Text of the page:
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Oil and gas energising trade

Hydrocarbon Engineering,

API Chief Economist, John Felmy, has said that the final US trade report for last year demonstrates the power of US oil and natural gas production to drive economic gains, a trend that could accelerate under free trade policies. From 2013 – 2014, imports fell by US$35.6 billion while exports rose by US$8.1 billion among petroleum and petroleum products.

Felmy said, “the US energy revolution has transformed our trade balance, both in terms of driving down imports and driving up exports. We’re importing less oil than at any time in nearly 30 years, consumers are saving billions on energy, and tens of thousands of US workers have jobs producing petroleum and petroleum products for export. Growth in the US oil and natural gas industry served as the central pillar of US strength in the international market last year, helping to offset categories of trade where US businesses got lost.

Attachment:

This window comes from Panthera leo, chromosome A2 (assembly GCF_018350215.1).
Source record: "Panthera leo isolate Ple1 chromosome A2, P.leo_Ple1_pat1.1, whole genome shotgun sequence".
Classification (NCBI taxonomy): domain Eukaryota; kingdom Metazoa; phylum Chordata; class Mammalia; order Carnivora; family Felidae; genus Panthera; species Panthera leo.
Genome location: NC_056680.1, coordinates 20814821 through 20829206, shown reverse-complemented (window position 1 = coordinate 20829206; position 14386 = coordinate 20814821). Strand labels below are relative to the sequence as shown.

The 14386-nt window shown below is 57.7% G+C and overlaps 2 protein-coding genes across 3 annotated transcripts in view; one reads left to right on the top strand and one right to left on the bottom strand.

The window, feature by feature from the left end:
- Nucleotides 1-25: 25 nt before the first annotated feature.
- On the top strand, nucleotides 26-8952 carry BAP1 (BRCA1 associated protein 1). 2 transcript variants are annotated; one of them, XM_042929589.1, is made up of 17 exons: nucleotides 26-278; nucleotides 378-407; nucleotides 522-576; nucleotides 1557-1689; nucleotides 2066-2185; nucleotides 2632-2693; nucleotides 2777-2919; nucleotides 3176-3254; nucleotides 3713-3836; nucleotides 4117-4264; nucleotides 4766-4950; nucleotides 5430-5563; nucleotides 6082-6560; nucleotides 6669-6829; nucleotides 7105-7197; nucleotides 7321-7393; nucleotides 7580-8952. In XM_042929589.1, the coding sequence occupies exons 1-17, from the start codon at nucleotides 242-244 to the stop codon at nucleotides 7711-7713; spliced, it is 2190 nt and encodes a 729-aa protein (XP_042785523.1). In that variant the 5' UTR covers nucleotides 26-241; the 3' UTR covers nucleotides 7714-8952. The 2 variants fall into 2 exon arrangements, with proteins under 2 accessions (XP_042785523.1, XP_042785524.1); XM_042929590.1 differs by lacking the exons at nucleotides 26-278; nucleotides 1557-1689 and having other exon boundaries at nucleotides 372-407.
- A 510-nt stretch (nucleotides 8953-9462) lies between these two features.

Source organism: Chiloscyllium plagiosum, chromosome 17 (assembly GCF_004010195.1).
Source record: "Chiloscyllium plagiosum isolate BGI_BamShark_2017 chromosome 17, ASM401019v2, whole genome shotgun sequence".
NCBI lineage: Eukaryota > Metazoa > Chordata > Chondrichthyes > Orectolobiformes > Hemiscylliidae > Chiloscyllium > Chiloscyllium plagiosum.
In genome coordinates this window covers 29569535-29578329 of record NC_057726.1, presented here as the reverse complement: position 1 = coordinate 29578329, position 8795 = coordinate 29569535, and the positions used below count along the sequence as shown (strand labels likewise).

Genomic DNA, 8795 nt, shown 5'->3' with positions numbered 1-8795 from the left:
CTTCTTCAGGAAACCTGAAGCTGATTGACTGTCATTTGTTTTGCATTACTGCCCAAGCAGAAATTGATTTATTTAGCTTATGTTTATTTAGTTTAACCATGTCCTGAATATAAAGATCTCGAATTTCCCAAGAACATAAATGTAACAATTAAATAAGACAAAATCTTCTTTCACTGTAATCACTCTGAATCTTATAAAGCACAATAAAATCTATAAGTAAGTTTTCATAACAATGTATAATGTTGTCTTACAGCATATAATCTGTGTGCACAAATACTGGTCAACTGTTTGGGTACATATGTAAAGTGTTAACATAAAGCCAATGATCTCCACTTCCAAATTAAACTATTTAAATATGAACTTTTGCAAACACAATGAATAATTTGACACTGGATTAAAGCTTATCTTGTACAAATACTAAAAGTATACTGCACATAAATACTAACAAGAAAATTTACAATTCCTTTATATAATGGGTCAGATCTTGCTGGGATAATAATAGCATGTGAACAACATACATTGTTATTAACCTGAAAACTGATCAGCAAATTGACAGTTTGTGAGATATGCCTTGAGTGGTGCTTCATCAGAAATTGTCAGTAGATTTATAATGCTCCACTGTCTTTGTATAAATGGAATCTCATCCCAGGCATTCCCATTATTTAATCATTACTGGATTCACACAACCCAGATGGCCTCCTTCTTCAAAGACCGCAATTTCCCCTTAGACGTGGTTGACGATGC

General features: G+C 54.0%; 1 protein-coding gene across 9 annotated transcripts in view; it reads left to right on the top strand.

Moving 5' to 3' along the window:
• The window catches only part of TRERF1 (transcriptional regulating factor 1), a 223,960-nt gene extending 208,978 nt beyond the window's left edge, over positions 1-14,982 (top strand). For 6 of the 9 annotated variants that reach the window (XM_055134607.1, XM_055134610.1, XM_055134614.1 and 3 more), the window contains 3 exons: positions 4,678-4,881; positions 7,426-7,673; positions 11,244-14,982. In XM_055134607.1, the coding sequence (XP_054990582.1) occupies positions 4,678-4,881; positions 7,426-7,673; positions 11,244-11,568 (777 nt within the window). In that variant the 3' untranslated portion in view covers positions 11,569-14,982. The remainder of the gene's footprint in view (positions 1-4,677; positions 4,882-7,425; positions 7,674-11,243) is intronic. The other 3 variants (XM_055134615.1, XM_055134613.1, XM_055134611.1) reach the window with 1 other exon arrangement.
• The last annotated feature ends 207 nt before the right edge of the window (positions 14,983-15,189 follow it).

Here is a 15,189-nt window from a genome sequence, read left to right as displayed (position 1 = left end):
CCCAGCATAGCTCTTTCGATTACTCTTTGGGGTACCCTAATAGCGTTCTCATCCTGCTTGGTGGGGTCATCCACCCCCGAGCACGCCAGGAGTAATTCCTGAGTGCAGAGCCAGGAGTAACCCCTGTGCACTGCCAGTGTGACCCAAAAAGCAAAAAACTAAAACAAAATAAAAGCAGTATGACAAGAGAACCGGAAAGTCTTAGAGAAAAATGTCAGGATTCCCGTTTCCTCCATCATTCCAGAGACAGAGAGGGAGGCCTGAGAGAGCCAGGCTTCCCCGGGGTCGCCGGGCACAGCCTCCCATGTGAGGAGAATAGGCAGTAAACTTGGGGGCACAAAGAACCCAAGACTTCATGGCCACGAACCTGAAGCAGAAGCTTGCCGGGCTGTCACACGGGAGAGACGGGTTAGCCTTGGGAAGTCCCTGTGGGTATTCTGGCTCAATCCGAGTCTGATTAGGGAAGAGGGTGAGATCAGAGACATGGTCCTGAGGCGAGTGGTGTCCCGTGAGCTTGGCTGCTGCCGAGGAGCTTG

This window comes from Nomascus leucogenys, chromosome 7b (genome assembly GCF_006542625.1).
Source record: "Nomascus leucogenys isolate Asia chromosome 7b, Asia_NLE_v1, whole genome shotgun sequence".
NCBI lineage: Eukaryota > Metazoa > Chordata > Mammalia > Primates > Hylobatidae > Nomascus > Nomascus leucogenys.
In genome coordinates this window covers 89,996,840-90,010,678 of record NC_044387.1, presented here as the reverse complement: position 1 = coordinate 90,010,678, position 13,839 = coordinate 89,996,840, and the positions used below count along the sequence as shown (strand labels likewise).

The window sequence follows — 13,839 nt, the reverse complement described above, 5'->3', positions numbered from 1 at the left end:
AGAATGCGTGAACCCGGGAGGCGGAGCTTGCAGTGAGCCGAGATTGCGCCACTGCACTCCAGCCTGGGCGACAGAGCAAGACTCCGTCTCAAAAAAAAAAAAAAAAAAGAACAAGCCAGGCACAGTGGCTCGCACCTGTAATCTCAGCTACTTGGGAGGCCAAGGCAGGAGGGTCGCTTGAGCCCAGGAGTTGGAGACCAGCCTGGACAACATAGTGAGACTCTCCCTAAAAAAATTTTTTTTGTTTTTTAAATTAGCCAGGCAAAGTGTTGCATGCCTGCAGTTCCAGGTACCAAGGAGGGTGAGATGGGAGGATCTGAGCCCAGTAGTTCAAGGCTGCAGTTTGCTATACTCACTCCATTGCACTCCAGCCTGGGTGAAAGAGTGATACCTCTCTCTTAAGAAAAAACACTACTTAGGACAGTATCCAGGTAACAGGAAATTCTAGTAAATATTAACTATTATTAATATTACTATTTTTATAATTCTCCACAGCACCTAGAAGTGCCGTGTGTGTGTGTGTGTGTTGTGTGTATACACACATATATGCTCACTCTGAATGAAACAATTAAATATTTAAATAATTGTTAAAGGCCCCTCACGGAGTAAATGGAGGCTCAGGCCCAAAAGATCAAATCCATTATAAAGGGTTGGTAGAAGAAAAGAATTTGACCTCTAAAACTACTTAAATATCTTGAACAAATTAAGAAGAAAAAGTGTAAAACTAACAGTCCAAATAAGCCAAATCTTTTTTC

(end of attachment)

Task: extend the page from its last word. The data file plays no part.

“Unfortunately, there’s a limit to how much we can grow as an energy superpower if US oil and natural gas producers aren’t able to access the global market. We have every reason to protect and accelerate America’s growth by lifting outdated export restrictions. Our competitors overseas recognise that energy exports are a source of economic strength, and they are working to protect their market share. For the US to grow as an energy leader, policymakers must embrace free trade, accelerate permits to export to export LNG, and lift 1970s restrictions on crude oil.

“Study after study shows that free trade in crude oil will mean more jobs, downward pressure on fuel costs, and could reduce the power that foreign supplies have over our allies overseas. If we act now, these benefits could be just the beginning.”

Edited from press release by Claira Lloyd

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